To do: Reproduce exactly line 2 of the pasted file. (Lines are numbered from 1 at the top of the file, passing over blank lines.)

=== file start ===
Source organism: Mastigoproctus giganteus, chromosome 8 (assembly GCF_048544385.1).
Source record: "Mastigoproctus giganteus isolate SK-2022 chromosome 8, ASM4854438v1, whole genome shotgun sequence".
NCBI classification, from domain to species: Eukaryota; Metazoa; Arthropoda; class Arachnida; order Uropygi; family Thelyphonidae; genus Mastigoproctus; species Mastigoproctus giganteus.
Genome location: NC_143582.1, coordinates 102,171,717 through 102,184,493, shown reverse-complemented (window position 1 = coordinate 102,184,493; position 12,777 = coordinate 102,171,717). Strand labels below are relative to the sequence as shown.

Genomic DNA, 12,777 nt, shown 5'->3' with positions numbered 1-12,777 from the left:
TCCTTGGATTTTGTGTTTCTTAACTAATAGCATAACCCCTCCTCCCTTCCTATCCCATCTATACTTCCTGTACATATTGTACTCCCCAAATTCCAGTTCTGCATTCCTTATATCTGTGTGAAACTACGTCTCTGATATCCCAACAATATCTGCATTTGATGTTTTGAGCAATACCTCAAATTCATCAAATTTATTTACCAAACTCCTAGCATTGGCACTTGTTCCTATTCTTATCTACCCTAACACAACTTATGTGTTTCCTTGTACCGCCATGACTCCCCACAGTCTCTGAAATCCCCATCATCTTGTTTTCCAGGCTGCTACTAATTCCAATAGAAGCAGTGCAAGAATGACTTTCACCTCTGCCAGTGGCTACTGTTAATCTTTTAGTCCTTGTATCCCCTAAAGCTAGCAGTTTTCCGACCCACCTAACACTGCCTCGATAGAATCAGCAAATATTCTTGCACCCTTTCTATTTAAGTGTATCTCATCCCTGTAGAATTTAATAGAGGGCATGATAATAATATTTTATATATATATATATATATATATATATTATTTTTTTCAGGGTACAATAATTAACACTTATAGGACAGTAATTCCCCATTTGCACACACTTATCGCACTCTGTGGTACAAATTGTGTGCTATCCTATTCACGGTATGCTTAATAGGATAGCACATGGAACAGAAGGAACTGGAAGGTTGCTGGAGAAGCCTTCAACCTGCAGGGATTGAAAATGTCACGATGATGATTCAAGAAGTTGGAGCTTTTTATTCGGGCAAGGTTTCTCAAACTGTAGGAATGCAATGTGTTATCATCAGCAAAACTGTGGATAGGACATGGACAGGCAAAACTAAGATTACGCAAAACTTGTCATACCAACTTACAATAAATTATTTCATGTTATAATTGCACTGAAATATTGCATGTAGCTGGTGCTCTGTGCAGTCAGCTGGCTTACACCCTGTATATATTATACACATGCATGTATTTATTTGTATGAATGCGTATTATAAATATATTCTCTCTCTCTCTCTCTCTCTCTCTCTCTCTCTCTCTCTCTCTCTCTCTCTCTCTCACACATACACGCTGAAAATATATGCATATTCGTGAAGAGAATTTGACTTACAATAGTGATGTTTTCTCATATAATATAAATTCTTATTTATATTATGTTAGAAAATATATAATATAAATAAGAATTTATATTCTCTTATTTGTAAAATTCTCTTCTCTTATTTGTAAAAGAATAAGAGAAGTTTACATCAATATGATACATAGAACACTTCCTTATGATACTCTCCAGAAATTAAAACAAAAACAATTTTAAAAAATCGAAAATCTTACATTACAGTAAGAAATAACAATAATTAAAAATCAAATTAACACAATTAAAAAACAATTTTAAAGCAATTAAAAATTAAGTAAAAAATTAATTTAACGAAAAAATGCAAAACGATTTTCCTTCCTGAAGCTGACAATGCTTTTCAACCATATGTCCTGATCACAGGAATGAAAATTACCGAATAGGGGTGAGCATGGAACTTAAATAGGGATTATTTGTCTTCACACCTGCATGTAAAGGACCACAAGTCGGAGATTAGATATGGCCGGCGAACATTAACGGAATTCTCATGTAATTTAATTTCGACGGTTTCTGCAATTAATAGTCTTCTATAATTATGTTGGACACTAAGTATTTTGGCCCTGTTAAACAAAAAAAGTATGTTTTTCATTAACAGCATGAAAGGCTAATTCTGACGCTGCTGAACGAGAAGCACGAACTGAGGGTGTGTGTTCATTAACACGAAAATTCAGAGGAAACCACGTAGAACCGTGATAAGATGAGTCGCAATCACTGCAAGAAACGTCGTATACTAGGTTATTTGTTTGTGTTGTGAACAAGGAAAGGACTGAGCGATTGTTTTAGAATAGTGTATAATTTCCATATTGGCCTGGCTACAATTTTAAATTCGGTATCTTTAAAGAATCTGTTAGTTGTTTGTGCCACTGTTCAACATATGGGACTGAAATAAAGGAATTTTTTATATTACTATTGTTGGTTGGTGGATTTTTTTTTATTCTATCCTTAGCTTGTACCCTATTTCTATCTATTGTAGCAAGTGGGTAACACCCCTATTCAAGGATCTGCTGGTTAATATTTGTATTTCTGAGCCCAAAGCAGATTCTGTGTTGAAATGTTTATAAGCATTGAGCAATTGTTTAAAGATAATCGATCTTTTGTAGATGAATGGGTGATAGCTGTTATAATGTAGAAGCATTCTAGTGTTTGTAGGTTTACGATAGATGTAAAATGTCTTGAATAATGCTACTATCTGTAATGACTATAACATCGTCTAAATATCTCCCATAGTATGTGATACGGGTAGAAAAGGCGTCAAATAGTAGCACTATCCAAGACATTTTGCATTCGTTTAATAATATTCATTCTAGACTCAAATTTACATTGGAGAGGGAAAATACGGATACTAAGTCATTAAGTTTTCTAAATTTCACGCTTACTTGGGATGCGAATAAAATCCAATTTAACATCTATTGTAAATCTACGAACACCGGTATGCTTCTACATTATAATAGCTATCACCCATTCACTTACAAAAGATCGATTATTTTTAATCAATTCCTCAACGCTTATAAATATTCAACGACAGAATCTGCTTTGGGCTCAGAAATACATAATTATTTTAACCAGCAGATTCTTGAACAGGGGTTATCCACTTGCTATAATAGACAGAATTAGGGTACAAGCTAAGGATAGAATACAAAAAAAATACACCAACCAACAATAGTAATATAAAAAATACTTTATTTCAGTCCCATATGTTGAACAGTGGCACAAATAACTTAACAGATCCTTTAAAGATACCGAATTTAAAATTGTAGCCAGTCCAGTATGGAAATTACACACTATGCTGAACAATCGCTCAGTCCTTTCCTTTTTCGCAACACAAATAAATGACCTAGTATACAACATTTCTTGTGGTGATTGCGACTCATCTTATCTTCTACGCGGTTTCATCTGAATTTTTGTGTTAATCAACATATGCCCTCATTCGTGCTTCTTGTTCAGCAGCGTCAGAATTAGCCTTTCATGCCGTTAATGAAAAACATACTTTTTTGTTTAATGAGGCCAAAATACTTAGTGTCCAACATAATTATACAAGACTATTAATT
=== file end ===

Source record: "Mastigoproctus giganteus isolate SK-2022 chromosome 8, ASM4854438v1, whole genome shotgun sequence".